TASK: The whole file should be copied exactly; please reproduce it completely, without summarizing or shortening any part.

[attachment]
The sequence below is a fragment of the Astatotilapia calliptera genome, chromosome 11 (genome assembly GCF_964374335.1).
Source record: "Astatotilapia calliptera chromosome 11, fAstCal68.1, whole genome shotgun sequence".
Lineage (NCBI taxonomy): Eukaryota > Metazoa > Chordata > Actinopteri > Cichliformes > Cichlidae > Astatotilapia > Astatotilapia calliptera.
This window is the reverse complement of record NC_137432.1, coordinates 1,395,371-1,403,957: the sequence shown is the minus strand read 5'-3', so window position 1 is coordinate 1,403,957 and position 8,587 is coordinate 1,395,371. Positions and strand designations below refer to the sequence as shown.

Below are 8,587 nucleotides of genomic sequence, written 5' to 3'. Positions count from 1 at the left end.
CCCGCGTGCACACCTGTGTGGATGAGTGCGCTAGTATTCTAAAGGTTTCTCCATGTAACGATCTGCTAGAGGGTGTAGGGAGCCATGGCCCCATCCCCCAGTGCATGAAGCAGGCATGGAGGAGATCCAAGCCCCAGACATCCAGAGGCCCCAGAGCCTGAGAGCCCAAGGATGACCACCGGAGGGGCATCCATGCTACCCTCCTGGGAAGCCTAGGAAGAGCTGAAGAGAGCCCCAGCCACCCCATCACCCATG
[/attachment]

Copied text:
The sequence below is a fragment of the Astatotilapia calliptera genome, chromosome 11 (genome assembly GCF_964374335.1).
Source record: "Astatotilapia calliptera chromosome 11, fAstCal68.1, whole genome shotgun sequence".
Lineage (NCBI taxonomy): Eukaryota > Metazoa > Chordata > Actinopteri > Cichliformes > Cichlidae > Astatotilapia > Astatotilapia calliptera.
This window is the reverse complement of record NC_137432.1, coordinates 1,395,371-1,403,957: the sequence shown is the minus strand read 5'-3', so window position 1 is coordinate 1,403,957 and position 8,587 is coordinate 1,395,371. Positions and strand designations below refer to the sequence as shown.

Below are 8,587 nucleotides of genomic sequence, written 5' to 3'. Positions count from 1 at the left end.
CCCGCGTGCACACCTGTGTGGATGAGTGCGCTAGTATTCTAAAGGTTTCTCCATGTAACGATCTGCTAGAGGGTGTAGGGAGCCATGGCCCCATCCCCCAGTGCATGAAGCAGGCATGGAGGAGATCCAAGCCCCAGACATCCAGAGGCCCCAGAGCCTGAGAGCCCAAGGATGACCACCGGAGGGGCATCCATGCTACCCTCCTGGGAAGCCTAGGAAGAGCTGAAGAGAGCCCCAGCCACCCCATCACCCATG